On May 25th 2018 the constitutional amendment to permit abortion was passed by a huge majority of Irish voters. Would the outcome have been different if the SVP had campaigned openly against the government? Perhaps, who knows?
As I asserted in Part 1, those behind the “long march” strategy have sought to pervert the sense of communal trust at the heart of our humanity. Money has been a key component of their efforts – the problem is proving it. There is no paper trail, no archive of documentary sources, no hard evidence that the researcher can access to reveal the activities of the “long march” strategists. Those who have infiltrated the political, religious, and commercial life of this country were never going to leave traces of their true purpose behind. So whether the case of the SVP and the abortion referendum is an unforeseen consequence of a law enacted a decade earlier, or an example of the “long march” strategy being put into action, is a matter for the reader to decide.
Sometimes I think art or poetry is a better way to expose the money trap than historical research. The Bob Dylan song, “It’s Alright, Ma (I’m Only Bleeding)”, first appeared on the LP Bringing It All Back Home, released in March 1965. This extract suggests that the writer was close in his thinking to that other poet, D. H. Lawrence.
While money doesn’t talk, it swears
Obscenity, who really cares
Propaganda, all is phony
As I have argued, our money system corrupts and corrodes the instincts and feelings that make us fully human. This is true even when it is used with the best intentions, as Francis of Assisi discovered. So if our dependence on money is the problem, is the goal of trying to redistribute it more fairly, as the SVP does, actually counter-productive?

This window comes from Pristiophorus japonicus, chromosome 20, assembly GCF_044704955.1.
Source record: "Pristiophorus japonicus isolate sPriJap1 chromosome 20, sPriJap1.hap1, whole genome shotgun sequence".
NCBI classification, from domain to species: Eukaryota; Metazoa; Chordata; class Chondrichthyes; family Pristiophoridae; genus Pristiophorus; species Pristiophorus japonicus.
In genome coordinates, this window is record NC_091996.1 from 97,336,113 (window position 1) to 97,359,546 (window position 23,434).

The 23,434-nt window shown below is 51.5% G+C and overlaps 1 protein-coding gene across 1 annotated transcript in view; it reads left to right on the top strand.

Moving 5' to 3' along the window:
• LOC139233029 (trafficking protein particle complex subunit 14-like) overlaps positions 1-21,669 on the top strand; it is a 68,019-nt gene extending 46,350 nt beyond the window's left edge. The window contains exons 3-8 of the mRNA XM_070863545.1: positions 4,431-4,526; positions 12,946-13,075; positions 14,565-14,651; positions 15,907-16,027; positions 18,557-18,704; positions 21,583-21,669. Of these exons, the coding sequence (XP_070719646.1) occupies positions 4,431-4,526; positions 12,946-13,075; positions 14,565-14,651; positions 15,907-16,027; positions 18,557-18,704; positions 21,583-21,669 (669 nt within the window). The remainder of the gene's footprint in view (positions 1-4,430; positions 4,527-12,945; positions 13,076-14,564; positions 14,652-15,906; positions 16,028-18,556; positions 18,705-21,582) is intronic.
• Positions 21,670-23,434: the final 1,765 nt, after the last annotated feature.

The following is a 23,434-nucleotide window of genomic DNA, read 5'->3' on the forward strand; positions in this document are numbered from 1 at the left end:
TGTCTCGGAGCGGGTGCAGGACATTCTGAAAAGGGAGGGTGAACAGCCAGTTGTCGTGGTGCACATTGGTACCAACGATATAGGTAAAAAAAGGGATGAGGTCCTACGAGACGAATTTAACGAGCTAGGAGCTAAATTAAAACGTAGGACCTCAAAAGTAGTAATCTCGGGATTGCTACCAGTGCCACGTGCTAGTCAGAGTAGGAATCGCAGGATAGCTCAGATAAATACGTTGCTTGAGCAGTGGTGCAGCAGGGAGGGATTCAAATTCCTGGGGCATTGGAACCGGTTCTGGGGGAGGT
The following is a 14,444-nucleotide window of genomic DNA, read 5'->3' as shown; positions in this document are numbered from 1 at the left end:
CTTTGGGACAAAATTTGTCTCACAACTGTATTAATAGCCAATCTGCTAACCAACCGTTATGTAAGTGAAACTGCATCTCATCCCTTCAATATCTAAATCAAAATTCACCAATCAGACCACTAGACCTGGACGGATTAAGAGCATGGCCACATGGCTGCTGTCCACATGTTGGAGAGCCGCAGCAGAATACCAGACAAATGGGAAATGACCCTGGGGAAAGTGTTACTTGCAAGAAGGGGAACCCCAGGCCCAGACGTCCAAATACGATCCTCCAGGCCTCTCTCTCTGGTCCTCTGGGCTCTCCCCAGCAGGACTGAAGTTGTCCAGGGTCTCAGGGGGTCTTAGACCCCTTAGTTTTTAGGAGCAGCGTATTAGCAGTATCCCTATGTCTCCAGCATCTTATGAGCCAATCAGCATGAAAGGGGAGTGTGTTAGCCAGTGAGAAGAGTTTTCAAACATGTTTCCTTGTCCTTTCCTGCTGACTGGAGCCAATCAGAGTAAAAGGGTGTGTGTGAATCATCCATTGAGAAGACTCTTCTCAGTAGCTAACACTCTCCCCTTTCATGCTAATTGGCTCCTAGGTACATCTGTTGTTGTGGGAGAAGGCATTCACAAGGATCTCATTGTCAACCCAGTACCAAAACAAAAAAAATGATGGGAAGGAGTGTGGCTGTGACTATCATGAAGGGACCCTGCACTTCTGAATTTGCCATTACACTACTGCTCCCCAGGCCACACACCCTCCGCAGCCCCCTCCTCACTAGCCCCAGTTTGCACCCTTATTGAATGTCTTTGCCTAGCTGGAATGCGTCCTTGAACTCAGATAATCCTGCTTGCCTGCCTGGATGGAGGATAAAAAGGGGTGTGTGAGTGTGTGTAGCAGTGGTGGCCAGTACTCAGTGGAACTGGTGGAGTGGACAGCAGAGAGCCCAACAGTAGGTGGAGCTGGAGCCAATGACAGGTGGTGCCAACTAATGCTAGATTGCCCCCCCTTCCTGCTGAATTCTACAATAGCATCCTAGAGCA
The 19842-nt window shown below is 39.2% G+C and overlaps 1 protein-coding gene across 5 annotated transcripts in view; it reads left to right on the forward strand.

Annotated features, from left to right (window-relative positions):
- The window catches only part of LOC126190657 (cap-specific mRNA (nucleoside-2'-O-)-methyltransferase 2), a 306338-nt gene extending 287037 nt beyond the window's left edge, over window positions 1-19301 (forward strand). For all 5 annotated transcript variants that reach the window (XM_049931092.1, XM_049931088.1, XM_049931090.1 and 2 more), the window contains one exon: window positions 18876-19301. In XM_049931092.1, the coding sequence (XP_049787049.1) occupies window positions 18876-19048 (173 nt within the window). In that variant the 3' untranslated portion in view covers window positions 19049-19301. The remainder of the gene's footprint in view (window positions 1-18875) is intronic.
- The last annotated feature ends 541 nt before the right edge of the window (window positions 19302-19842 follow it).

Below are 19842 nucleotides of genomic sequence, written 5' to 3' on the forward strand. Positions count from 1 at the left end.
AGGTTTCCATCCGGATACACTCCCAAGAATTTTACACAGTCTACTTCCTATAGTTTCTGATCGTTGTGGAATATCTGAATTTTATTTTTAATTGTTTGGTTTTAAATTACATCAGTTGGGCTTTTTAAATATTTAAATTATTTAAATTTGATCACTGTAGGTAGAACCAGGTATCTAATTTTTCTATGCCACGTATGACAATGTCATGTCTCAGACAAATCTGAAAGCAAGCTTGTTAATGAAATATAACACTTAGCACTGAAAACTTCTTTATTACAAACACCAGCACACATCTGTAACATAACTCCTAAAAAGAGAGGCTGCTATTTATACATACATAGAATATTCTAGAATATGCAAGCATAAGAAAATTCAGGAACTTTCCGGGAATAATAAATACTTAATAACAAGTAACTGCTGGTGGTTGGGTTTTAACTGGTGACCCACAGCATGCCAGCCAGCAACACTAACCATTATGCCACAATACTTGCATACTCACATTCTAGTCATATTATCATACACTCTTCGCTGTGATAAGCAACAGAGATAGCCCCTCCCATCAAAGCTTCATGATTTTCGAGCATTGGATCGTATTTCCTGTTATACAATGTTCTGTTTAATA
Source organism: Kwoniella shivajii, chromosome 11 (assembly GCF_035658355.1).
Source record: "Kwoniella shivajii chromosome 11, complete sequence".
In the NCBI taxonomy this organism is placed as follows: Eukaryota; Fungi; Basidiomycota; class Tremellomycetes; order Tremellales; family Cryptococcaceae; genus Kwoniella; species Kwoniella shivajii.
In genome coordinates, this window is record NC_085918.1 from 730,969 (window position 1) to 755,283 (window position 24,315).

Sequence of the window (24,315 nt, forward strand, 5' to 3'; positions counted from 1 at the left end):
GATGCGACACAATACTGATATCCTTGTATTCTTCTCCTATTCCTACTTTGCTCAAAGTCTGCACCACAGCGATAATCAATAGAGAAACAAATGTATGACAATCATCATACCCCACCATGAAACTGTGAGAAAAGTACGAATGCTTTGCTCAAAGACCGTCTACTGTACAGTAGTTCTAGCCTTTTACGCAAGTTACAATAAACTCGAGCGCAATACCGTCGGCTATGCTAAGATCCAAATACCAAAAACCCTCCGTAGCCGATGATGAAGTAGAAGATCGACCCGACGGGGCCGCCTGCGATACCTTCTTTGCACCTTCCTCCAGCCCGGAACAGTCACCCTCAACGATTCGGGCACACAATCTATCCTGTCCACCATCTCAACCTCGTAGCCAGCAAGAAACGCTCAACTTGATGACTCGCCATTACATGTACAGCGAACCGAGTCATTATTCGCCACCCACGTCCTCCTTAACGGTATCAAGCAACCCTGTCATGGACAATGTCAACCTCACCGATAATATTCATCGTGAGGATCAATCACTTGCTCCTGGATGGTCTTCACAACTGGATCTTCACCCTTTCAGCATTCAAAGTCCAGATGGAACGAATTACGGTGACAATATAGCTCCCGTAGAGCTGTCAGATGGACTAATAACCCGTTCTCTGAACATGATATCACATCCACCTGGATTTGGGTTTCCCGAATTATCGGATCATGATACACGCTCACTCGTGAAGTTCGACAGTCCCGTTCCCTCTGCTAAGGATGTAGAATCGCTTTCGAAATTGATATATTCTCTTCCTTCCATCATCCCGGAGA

It seems to me that it is akin to offering a heroin addict a methadone substitute as a safer alternative. Surely it would be far better to help the user end his/her dependence on drugs altogether?
But when we are all hooked, who will intervene to save us?
More in Part 3.
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‘Money-madness’, D. H. Lawrence, The complete poems of D. H. Lawrence (New York 1977), pp. 486-7.
Ibid., p. 1003 (emphasis in original).
‘The root of our evil’ , Complete poems, pp. 482-3.
International Confederation of the Society of Saint Vincent de Paul, ‘Should our assistance be on-going, and only for Catholics?’, 19 Aug 2019 [https://www.ssvpglobal.org/wp-content/uploads/2020/03/29.-Should-our-assistance-be-on-going-and-only-for-Catholics.pdf], 13 Oct. 2022.
Irish Catholic, 3 May 2018 (emphasis added).
Charities Regulator [https://www.charitiesregulator.ie/en/who-we-are/what-we-do], 8 Oct. 2022.
Charities Regulator, Guidance on Charities and the Promotion of Political Causes (Sep. 2021), p. 7 (emphasis added).
Ibid. Charities Act 2009, Part 1, Section 2, p. 10.
Charities Act 2009, Part 1, Section 10, p. 15.
Ibid, Part 3, Section 46 (2), p. 39.
Bob Dylan (official web site) [https://www.bobdylan.com/songs/its-alright-ma-im-only-bleeding/], 14 Oct. 2022.